Outside the square mile: Financial services beyond the city

Some find it hard to imagine financial services beyond the city, entering the hustle and bustle of London signals the start of a promising career in financial services to many, particularly for aspiring graduates. Before entering the heart of London’s financial district to start a new job it's easy for ambitious men and women to picture themselves walking along Threadneedle Street among the throng of City folk sporting pinstripe suits and hand-made English shoes, with the belief that there is no financial services beyond the city of London.

Despite public perceptions though, the Square Mile is not the only place for career development in the financial services industry. Many sectors such as banking in particular, have adopted to having hubs for their financial services beyond the city as it is beneficial not only for employees, but companies are also seeing benefits from the shift.

Financial services outside of London

Many of the “mega-Banks” we know today were created from a merger of a London based bank and regionally based counterparts. Scottish banking was centred on Edinburgh before Bank of Scotland and Royal Bank were subsumed by Lloyds and NatWest respectively. There is a still a thriving local marketplace, with Nationwide, for example, remaining one of the biggest employers in both Swindon and Northampton where financial services beyond the city is thriving.

In many cases immediately post-merger consolidation of staff to London was seen as a way to cut costs, with office space being reduced and overheads reduced. However, this has now proven a false economy in the medium term, and the banking crisis of the last few years has forced firms into a reverse direction, shifting their financial centre outside of London.

Moving financial services back to the regions

Heavier regulation, more risk averse banking and an ongoing squeeze on profit margins, sees financial services institutions taking advantage of lower office rent and salary demands elsewhere. They have been moving not just back office functions but key financial services operations outside of London to other centres across the UK.

There are clear financial advantages to banks for migrating their financial services beyond the city. Major institutions, like Morgan Stanley, BNP Paribas and Barclays have even received government grants for moving to regeneration areas in Scotland for example. The potential savings on regional salaries for banks are huge too.  The average bank employee in London can demand between 25-30 per cent more than their counterparts in some northern cities.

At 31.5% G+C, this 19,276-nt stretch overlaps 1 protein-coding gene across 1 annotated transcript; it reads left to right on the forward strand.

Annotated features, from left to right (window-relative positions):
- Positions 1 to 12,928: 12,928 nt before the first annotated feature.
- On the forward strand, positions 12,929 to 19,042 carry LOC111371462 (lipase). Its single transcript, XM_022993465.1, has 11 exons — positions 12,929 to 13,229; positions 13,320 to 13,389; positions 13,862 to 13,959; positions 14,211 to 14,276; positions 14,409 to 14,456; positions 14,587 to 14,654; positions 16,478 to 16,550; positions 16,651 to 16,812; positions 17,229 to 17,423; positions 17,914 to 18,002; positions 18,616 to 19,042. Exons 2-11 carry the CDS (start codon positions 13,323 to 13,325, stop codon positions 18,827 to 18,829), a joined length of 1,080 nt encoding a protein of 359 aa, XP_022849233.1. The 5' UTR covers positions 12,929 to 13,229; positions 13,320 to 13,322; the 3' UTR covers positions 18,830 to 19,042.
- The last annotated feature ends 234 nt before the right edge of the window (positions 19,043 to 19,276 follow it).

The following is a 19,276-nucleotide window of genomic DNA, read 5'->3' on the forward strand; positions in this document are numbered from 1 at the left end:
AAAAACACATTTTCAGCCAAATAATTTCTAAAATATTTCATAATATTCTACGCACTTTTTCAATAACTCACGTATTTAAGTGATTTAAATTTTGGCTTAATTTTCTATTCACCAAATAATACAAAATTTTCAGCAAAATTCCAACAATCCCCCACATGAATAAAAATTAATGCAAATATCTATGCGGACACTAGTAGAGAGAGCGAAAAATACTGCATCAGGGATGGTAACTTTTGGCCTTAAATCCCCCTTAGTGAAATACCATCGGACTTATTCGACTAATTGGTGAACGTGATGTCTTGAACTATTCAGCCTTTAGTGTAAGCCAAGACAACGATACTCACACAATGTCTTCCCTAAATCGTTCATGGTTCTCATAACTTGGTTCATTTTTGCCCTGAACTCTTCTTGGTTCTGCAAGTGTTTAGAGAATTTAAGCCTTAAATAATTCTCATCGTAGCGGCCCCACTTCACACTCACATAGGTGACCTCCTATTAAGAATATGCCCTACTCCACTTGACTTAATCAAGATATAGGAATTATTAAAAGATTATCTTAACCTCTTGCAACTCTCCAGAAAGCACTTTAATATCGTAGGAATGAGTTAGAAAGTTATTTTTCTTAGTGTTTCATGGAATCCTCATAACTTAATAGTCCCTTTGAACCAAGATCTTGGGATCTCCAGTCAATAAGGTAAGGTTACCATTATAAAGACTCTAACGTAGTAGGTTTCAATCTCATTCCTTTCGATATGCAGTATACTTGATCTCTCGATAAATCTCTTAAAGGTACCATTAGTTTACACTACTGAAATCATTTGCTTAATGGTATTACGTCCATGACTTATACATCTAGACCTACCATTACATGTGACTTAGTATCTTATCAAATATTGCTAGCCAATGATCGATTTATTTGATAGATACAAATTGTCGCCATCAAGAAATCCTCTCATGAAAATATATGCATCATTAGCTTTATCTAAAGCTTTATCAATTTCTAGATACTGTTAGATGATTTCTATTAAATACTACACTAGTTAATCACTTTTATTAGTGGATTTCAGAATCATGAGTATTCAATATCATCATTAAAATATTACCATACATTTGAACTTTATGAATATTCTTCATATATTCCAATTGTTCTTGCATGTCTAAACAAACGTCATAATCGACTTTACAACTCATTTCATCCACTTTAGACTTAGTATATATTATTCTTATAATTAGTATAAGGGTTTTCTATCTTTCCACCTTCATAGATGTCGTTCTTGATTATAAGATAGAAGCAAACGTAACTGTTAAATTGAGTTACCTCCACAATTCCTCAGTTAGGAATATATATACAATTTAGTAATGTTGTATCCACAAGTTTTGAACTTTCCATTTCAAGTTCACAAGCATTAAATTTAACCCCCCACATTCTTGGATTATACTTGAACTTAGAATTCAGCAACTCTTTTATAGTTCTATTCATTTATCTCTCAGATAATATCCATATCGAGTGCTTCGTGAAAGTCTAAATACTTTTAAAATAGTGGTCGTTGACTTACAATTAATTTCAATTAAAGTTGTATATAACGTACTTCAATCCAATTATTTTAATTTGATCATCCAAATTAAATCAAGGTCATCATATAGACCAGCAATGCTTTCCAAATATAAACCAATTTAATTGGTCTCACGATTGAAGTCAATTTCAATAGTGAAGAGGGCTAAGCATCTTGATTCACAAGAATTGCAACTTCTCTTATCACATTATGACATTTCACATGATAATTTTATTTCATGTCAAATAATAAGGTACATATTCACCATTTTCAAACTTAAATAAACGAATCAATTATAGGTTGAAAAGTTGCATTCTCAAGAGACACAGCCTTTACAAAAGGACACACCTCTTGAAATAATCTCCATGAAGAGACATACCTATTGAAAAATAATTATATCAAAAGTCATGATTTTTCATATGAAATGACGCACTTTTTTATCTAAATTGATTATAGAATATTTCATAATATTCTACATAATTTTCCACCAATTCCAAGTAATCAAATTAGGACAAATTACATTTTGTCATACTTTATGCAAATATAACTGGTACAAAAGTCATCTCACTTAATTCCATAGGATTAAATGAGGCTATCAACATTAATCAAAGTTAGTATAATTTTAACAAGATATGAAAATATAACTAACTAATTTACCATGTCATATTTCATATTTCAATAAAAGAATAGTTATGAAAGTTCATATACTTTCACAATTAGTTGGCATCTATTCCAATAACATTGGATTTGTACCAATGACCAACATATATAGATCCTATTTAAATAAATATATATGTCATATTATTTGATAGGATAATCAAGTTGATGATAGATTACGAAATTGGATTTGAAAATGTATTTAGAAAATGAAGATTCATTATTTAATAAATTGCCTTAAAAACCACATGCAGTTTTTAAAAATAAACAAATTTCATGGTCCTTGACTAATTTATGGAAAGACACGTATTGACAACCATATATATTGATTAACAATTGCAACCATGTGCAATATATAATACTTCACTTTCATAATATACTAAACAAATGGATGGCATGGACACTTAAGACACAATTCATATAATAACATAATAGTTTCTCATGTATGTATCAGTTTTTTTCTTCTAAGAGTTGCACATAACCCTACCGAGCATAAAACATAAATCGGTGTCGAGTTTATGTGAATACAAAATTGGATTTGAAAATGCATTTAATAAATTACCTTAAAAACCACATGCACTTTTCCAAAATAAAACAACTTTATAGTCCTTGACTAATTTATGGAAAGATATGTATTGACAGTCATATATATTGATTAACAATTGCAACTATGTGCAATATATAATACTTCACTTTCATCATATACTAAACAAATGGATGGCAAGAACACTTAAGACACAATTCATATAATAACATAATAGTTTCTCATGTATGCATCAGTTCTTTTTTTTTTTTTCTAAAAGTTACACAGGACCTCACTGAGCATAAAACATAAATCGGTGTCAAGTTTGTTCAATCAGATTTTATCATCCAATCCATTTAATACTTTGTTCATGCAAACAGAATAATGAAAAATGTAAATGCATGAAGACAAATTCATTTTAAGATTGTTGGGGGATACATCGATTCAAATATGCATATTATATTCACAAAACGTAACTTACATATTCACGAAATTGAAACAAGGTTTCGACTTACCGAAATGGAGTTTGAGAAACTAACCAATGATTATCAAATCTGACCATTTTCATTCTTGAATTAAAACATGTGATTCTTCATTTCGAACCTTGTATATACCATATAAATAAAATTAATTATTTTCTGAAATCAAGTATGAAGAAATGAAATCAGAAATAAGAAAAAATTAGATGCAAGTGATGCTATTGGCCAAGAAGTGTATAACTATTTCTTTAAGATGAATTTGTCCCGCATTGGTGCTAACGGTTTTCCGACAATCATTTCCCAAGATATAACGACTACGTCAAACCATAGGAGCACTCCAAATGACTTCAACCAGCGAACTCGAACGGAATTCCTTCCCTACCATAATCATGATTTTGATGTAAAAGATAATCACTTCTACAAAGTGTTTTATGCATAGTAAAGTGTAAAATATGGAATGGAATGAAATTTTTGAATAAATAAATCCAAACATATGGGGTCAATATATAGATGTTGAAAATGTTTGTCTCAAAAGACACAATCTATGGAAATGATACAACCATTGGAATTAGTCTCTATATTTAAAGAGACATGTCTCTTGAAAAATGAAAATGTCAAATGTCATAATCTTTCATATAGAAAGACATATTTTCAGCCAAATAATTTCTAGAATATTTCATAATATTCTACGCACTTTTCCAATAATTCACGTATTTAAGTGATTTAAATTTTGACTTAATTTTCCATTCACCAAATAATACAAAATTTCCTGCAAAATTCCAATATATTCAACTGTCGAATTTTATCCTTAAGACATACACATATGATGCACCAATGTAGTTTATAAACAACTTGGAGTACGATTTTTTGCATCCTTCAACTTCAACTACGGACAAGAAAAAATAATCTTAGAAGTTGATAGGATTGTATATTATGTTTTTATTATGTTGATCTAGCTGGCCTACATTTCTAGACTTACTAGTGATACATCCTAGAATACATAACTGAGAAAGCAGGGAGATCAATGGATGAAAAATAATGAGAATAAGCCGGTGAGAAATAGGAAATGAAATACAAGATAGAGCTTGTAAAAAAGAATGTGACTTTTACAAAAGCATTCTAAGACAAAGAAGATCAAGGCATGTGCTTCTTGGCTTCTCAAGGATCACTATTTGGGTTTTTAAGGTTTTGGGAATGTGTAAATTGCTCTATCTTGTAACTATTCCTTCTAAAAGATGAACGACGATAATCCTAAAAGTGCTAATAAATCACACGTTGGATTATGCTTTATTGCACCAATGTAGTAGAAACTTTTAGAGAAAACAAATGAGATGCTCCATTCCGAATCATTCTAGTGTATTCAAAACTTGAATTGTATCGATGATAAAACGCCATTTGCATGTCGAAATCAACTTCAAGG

Since three of the biggest global investment banks in London - Bank of America, JP Morgan and Deutche Bank - announced plans in late 2012 to move 3,000 jobs away from the city, 'near-shoring' (moving financial services away from London or back to the UK from abroad) has picked up pace. The relocation of operations to regional financial centres like Glasgow, Leeds, Bristol and Edinburgh has been welcomed by those cities with open arms after the previous consolidation into London. 

Chris Cummings, chief executive office of financial services lobby group TheCityUK has said, “the industry is about far more than just London”. He added that in cities such as Belfast, Birmingham, Brighton, Cardiff, Edinburgh and Norwich, more than ten thousand people are employed by the financial services industry, with these figures growing every year.

London remains the largest financial services jobs area and the South-East is the largest region for financial services employment outside of London. However every region of the UK can boast a major financial services employer, as decentralisation continues.

More than simply reducing costs

The hunt for options outside of London is not just about cheaper staff and space. Moving financial centres in the UK away from London opens up a whole new market of staffing potential. Access to a wider pool of human capital is especially useful in times when banks are vying for the best talent in high demand recruitment areas such as risk and change management.

It's not just young graduates taking financial services career paths outside of London either. There is a rich seam of banking talent at all levels looking to develop their career. Some moved to escape the bustle and expense of London, while others have worked in the fore-running banking institutions.  For these experienced executives, seeking contract or interim work offers a rewarding way to utilise their skills.

Comment on financial services beyond the city

The nearshoring trend looks set to continue according to a report by PricewaterhouseCoopers LLC which estimated that financial services could create 265,000 new jobs by 2020, with fewer than 20 per cent in London. For those with an open mind and a taste for something different than financial services beyond the City, there are plenty of opportunities across the UK to develop a successful career in financial services outside of London.